I haven’t been able to clean thing like I used to.  I procrastinate and make excuses.  Many days I don’t even shower or get dressed.  I feel tense all the time.

“We used to have sex four or five times a week, but I don’t care now.  My husband is mad at me for all of this and says, “Just kill yourself, then.”  We don’t seem close anymore.

I slap my son and spoil my daughter.  My body feels old and I always feel tired.  I cry a lot, I have terrible dreams of things happening to my children.  I wake up frightened and then feel relieved.

“I think my aborted baby was a little girl.  I remember the abortion like it happened today.  I can still hear the sound, the terrible sound of the (suction machine) pump.”

Vincent Rue retells the story of one of the women he had counseled.  She has the common personal problems and relationship troubles that clinical psychologists often hear about.  But she has traced her “symptoms” to an experience that doctors and therapists have been denying for too long, according to Rue: abortion.

Rue is executive director of the Thomas More Marriage and Family Clinic in Downey, California, where he’s waging a research battle against professional colleagues who “refuse to admit” the validity of what he has dubbed “post-abortion syndrome” (PAS).

Rue and a handful of other clinicians in Minnesota, Illinois, Virginia and elsewhere are predicting an epidemic of mentally anguished women due to the estimate 20 million abortions performed since the procedure was legalized by the Supreme Court in 1973, in Canada since 1969.

Rue’s “conservative guess” is that one third of the women who have aborted suffer from “unconsummated grief.”  He compares them to Vietnam veterans, “who came home to a society that didn’t want to examine the aftermath of the decision to engage in war.

Up to half the vets were traumatized and their ability to cope with civilian life was impaired, he explained, yet their psychological disorder – “post-traumatic stress” – wasn’t recognized by the American Psychiatric Association for more than a decade.

Major death experience

Society’s ambivalence about Vietnam is paralleled by its ambivalence about abortion.  Rue argues, “The war on the unborn has produced a new veteran who has been shunned and repudiated.  She is guaranteed unlimited access to abortion, but in the end the aftermath is hers and hers alone.  All too often the emotional pain is denied at the abortion clinic, negated by herself, minimized by her lover and family, misdiagnosed or trivialized to helping professionals and ignored by society in general.”  Because abortion is not considered a “major death” experience, women are not allowed to mourn.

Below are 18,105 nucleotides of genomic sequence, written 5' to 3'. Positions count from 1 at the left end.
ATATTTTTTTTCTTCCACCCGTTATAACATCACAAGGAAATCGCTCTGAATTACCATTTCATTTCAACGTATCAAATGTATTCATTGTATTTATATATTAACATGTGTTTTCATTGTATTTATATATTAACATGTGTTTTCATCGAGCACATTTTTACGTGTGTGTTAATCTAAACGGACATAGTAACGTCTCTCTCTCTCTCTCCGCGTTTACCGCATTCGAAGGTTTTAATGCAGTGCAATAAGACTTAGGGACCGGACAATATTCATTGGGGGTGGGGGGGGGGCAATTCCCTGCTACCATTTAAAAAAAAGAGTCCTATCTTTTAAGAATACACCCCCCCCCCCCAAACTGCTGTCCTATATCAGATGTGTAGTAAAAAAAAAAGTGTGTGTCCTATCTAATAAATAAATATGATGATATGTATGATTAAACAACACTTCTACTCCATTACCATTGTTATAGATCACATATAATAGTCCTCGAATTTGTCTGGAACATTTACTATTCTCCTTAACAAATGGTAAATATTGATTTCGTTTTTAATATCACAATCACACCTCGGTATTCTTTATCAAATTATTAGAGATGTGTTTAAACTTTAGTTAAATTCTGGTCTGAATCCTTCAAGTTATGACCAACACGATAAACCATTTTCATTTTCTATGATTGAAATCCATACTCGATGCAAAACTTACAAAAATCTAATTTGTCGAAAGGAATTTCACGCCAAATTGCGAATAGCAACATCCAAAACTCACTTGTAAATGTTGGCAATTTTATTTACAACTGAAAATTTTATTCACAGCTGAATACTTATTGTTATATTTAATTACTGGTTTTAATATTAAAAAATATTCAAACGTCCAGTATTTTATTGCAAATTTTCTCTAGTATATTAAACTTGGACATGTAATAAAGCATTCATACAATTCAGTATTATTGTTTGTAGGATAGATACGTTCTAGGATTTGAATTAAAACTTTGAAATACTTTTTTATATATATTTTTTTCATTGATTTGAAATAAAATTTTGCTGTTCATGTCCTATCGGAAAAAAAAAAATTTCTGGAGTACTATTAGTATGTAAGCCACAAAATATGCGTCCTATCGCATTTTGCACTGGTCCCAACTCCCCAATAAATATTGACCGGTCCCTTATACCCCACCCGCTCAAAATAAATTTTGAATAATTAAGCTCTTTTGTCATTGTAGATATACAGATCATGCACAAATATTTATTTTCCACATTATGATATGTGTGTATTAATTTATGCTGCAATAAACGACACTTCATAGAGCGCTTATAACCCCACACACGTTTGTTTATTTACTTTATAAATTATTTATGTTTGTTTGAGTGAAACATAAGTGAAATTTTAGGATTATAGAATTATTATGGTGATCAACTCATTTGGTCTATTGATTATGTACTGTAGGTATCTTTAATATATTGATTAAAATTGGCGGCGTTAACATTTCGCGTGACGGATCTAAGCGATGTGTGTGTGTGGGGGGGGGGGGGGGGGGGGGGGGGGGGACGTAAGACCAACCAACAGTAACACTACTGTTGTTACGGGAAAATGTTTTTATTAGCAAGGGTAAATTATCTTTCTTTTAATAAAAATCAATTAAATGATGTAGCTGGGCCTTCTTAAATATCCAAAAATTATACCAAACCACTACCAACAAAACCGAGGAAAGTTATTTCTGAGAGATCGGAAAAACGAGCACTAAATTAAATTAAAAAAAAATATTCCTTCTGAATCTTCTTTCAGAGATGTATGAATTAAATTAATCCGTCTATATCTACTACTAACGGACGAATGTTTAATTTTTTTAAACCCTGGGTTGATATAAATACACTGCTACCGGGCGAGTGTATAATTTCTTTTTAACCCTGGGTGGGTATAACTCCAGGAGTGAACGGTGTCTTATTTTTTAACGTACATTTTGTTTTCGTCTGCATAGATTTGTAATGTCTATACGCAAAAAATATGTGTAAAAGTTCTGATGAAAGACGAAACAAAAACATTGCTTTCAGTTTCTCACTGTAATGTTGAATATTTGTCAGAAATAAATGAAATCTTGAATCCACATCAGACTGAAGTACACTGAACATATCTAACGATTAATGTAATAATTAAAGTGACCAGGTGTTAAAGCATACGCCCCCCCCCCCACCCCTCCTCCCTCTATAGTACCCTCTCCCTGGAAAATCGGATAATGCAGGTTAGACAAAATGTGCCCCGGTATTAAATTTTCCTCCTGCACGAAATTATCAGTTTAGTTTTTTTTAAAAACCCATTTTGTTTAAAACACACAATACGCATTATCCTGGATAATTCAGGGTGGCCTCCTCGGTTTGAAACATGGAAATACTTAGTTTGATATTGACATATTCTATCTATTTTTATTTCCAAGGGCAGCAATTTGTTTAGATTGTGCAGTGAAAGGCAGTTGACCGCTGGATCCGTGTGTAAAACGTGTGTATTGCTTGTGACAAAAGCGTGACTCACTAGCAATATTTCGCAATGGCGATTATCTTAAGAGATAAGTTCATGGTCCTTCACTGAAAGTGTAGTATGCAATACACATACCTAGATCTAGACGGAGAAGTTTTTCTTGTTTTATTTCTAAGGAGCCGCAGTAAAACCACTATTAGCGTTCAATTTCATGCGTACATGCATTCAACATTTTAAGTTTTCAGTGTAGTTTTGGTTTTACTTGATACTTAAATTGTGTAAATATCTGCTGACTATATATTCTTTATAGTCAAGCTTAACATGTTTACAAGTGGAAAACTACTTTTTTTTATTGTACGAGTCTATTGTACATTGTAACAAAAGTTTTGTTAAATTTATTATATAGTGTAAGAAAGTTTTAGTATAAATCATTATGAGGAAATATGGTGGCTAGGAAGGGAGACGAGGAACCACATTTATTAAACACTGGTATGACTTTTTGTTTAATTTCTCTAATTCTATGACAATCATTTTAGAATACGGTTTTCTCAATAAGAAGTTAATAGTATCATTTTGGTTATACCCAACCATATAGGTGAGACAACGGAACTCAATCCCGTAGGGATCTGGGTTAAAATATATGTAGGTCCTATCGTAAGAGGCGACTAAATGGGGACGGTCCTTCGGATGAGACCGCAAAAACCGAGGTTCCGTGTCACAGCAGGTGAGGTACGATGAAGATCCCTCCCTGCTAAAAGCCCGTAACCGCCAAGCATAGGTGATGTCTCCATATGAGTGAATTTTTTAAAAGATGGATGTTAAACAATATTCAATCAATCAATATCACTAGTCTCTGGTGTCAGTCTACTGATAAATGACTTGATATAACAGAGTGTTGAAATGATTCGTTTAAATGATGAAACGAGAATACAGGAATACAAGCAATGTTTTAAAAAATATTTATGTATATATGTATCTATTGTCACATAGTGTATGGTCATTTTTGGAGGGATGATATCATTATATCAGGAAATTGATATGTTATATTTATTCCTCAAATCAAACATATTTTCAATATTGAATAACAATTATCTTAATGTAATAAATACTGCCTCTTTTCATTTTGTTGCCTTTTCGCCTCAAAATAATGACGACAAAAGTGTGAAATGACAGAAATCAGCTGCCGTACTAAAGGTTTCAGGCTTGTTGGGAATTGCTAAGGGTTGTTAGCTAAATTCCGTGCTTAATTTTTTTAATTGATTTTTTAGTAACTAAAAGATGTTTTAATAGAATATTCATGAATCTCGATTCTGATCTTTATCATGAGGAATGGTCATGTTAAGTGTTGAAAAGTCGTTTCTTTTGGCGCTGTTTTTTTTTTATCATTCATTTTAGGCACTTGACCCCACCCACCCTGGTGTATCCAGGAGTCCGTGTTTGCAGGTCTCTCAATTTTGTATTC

According to Rue, PAS is slow to gain acceptance among professionals because their organizations – groups like the American Psychological Association and the American Psychiatric Association – all publicly favor abortion on demand.  “If they acknowledged PAS, they’d be discredited,” he said.

Rue knows of only one PAS treatment center in the United States.  “I don’t know of any abortion facility that offers substantial treatment for post-abortion trauma.  If they’re so “pro-choice” and “pro-women,” how can this be so? He asked answering: “Because resolving PAS means conceding that a child was alive and is now dead.”

Instead of healing the guilt and grief over abortion, many secular therapists attempt to belittle or change the values that prompt women to have those feelings, Rue charges.

“There is enormous peer pressure on any professional who would deviate from the standard response of the professional groups,” he added.  “It’s very difficult to empathize with someone when you believe that what they’re experiencing isn’t legitimate.”

Obviously, not everyone agrees with Rue.  “He doesn’t have the data to support his arguments,” countered Gary Melton of the University of Nebraska.  Melton, as chairman of an interdivisional committee of the American Psychological Association, edited “Adolescent Abortion: Psychological and Legal Issues.”  The “state-of-the-art” book was referred to frequently in a recent report on teen-age pregnancy by the National Academy of Sciences.

He (Rue) and I have been on opposite sides in at least one case on this.”  Melton said, “The published evidence is clear.  There’s no evidence of significant long-term psychological effects of abortion.  Particularly for teenagers, it’s much more benign (than giving birth).  Indeed the mental harm of carrying to term is much better established, though I certainly wouldn’t use those facts to argue that we should compel abortions.”

The hard data, Melton claims, show that unwanted pregnancies and abortion decisions – not abortions in themselves – are stressful, and that women respond with “relief” after having them.

Harsher critics have called PAS a “pseudo-scientific” discovery and a “pro-life sham.”  Yet Rue cites 71 studies that connect abortion not only with initial relief among women who are no longer pregnant, but also with later after effects ranging from guilt, shame, depression and bitterness to hallucinations, marital disruption and drug abuse.  Most of these studies were conducted by “pro-choice” researcher, Rue noted.